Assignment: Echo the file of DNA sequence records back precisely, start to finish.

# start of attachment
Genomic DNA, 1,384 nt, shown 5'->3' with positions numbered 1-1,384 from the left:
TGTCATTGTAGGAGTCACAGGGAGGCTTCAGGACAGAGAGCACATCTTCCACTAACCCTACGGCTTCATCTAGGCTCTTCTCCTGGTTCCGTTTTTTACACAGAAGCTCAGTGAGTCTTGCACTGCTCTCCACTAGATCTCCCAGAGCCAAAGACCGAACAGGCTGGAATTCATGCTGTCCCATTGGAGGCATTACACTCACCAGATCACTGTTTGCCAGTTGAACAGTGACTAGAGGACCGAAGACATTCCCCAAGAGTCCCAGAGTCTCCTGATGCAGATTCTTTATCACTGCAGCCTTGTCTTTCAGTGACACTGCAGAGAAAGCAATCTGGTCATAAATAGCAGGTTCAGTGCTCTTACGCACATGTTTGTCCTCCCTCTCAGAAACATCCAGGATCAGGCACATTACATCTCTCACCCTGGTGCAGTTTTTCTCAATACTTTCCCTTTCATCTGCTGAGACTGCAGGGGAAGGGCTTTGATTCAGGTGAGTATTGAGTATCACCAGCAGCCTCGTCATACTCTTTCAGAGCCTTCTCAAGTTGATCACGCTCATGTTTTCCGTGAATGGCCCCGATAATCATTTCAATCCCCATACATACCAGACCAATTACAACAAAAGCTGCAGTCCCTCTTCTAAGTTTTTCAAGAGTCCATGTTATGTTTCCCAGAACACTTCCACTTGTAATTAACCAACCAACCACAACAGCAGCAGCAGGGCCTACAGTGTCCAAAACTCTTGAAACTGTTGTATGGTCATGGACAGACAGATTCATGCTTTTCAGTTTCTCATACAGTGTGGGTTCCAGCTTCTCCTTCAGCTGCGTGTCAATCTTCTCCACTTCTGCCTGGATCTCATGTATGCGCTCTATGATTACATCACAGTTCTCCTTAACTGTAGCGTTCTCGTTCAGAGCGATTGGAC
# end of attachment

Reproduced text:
Genomic DNA, 1,384 nt, shown 5'->3' with positions numbered 1-1,384 from the left:
TGTCATTGTAGGAGTCACAGGGAGGCTTCAGGACAGAGAGCACATCTTCCACTAACCCTACGGCTTCATCTAGGCTCTTCTCCTGGTTCCGTTTTTTACACAGAAGCTCAGTGAGTCTTGCACTGCTCTCCACTAGATCTCCCAGAGCCAAAGACCGAACAGGCTGGAATTCATGCTGTCCCATTGGAGGCATTACACTCACCAGATCACTGTTTGCCAGTTGAACAGTGACTAGAGGACCGAAGACATTCCCCAAGAGTCCCAGAGTCTCCTGATGCAGATTCTTTATCACTGCAGCCTTGTCTTTCAGTGACACTGCAGAGAAAGCAATCTGGTCATAAATAGCAGGTTCAGTGCTCTTACGCACATGTTTGTCCTCCCTCTCAGAAACATCCAGGATCAGGCACATTACATCTCTCACCCTGGTGCAGTTTTTCTCAATACTTTCCCTTTCATCTGCTGAGACTGCAGGGGAAGGGCTTTGATTCAGGTGAGTATTGAGTATCACCAGCAGCCTCGTCATACTCTTTCAGAGCCTTCTCAAGTTGATCACGCTCATGTTTTCCGTGAATGGCCCCGATAATCATTTCAATCCCCATACATACCAGACCAATTACAACAAAAGCTGCAGTCCCTCTTCTAAGTTTTTCAAGAGTCCATGTTATGTTTCCCAGAACACTTCCACTTGTAATTAACCAACCAACCACAACAGCAGCAGCAGGGCCTACAGTGTCCAAAACTCTTGAAACTGTTGTATGGTCATGGACAGACAGATTCATGCTTTTCAGTTTCTCATACAGTGTGGGTTCCAGCTTCTCCTTCAGCTGCGTGTCAATCTTCTCCACTTCTGCCTGGATCTCATGTATGCGCTCTATGATTACATCACAGTTCTCCTTAACTGTAGCGTTCTCGTTCAGAGCGATTGGAC